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Discussion Starter #1 (Edited)
just wanted to see what other people thought . my sons 10th birthday in june
florida hunting hogs and deer (deer if you want to call them that ) sons first rifle
i'm thinking 243 son shoots sks 7.62 no problem
 

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If he shoots the SKS okay that cartridge does make a fine white tail deer slayer. I would believe it would work equally well on hogs. Several companies have made bolt actions chambered for that cartridge among them the CZ 527 and a Charles Daly mini-mauser type rifle (believe it was same as the Remington 799).
 

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Should work fine. Use 100gr. bullets. Rem factory loads have worked fine in my wife's 6mm Rem on pigs and deer.
 

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.243Win And Deer

I have been in the process of setting up a 16" bbl pistol chambered in .243 for the Flah-Dah sized deer that we have down here in(you guessed it) Flah-Dah. This is the very first .243 caliber weapon that I have ever owned and/or reloaded for, so I have been doing some fairly extensive research.

I assure you,your son will be able to handle the .243 just fine. To me,a little more crack vs a bang,definitely no more recoil. If using factory ammo,as Mike stated,use upwards of the 100gr bullets. My recommendation would be in the 90-100gr weights. Or you could go even lighter if using one of the "no lead" style. Stay away from the lesser weights because I(for one)consider these varmint bullets.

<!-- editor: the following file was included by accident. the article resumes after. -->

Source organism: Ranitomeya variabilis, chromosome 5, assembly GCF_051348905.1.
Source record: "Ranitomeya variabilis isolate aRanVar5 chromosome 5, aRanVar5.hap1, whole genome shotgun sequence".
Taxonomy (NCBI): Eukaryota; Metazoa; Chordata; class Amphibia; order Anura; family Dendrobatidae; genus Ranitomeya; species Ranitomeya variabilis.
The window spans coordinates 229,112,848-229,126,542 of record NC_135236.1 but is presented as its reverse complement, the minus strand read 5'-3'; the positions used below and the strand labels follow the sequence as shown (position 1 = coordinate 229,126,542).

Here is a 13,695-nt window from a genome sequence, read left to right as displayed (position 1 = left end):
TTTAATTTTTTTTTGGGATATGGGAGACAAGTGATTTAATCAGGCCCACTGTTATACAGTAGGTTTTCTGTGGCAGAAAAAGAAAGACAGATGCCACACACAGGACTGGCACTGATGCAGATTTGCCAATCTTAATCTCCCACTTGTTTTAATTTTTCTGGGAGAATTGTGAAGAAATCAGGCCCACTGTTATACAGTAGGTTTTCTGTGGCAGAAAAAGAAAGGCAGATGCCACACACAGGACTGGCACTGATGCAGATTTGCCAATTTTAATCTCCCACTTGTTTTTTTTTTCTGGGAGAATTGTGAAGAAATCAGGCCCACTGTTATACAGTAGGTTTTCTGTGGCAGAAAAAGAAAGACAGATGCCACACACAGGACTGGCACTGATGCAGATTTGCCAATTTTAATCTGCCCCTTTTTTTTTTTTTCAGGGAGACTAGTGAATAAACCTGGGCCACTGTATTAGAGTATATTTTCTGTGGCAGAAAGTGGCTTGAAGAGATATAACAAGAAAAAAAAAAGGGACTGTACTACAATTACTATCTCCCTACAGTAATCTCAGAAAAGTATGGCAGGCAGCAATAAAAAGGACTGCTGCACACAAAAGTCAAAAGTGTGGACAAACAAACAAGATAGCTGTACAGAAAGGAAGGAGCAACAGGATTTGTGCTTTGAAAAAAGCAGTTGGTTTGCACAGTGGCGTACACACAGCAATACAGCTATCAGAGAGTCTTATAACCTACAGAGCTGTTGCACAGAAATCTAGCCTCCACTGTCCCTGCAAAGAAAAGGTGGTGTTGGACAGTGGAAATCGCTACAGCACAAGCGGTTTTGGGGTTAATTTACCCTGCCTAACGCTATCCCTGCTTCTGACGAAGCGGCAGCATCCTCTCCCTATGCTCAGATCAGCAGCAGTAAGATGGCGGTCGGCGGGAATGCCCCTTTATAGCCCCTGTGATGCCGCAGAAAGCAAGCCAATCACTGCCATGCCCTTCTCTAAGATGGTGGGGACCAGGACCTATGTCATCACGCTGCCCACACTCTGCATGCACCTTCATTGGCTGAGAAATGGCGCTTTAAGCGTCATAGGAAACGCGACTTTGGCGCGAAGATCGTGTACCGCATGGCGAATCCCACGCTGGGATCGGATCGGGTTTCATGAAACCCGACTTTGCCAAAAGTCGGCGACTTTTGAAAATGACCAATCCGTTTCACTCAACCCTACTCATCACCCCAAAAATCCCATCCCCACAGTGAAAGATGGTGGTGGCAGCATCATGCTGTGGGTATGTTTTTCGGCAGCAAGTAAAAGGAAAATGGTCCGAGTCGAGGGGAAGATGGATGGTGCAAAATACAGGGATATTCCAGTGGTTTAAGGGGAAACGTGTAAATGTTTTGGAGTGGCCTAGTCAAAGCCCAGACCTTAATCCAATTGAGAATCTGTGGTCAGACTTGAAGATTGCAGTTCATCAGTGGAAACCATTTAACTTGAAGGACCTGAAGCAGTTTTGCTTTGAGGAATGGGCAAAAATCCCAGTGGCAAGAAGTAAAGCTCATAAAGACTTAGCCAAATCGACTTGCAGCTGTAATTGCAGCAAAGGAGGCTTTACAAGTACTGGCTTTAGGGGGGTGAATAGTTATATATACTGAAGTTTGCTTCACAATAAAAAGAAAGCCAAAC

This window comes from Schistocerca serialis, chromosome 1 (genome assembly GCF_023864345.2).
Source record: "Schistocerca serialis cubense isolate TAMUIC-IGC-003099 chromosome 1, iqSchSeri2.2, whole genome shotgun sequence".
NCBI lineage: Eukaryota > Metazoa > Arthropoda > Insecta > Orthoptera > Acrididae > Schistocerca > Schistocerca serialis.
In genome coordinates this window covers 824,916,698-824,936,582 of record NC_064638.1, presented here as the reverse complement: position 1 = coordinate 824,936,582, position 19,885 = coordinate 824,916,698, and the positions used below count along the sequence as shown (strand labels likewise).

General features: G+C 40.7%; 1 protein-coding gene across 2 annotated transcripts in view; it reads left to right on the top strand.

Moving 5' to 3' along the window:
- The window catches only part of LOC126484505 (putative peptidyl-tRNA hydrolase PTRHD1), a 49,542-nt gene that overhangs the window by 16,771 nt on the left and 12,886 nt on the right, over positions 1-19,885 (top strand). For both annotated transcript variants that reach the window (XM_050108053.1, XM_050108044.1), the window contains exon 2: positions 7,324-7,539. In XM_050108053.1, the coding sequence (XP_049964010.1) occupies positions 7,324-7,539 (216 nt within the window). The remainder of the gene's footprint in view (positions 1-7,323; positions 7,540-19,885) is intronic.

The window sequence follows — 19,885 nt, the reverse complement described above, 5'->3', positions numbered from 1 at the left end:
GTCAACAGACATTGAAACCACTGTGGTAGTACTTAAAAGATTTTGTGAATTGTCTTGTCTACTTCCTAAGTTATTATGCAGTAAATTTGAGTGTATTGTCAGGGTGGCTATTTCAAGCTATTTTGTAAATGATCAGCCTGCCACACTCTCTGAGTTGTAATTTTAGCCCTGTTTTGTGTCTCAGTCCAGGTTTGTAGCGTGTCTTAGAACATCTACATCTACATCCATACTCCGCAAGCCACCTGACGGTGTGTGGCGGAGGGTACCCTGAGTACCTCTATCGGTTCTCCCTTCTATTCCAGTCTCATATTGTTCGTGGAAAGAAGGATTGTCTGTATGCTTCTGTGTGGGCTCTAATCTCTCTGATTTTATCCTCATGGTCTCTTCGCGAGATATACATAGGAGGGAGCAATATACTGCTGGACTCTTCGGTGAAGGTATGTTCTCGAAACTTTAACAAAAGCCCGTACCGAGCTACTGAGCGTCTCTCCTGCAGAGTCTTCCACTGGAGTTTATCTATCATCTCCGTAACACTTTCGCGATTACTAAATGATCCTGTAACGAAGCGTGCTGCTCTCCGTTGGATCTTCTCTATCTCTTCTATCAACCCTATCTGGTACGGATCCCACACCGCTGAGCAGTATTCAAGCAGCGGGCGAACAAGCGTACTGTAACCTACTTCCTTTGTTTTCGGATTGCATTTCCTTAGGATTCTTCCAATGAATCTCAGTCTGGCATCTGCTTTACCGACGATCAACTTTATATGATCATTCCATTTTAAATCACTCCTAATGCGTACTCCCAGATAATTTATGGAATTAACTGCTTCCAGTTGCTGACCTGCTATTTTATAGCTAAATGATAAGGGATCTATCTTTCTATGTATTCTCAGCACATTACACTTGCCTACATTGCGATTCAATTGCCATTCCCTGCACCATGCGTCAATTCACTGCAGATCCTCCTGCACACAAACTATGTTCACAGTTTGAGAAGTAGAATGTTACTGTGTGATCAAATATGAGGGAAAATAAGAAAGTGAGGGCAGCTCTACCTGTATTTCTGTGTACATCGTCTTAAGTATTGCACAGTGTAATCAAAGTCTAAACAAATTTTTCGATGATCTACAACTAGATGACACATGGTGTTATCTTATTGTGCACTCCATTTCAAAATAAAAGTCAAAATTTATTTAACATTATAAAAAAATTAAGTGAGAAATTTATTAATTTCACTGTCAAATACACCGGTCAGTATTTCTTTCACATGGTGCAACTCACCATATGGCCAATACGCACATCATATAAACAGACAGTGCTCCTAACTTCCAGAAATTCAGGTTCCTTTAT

Remember also,the .243 will adequately handle any deer residing in Florida. The bigger hogs are another story. For these critters,heavier,well made/designed bullets are mandatory. So is shot placement. Google -->images,hogs anatomy,have your son read up/study up on this. There is a "sweet spot" to hit a hog,especially the larger ones. Then.....there is several bad spots that would normally be lethal on deer.

The 80 pound hogs are fairly easy to kill....a 300+ pound boar is altogether different.

Have fun with that .243. -----pruhdlr
 

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A .243 makes a nice deer rifle and good for small hogs. Like pruhdlr made referance to, if you don't get it right with that first shot you better have a .50 BMG with a 100 round belt as a back-up or a good climbing tree close by. I would think something in a .30 caliber would be better for an all round rifle. You can shoot lighter bullets for deer and heavier ones for hogs. Good luck.
 

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I would look at a 30/30 carbine. Find someone who has one and take your son to the range. See how he handles recoil, which depends on the ammo, more than the rifle size does.
He will never out grow it, and, can use it for that larger hog!!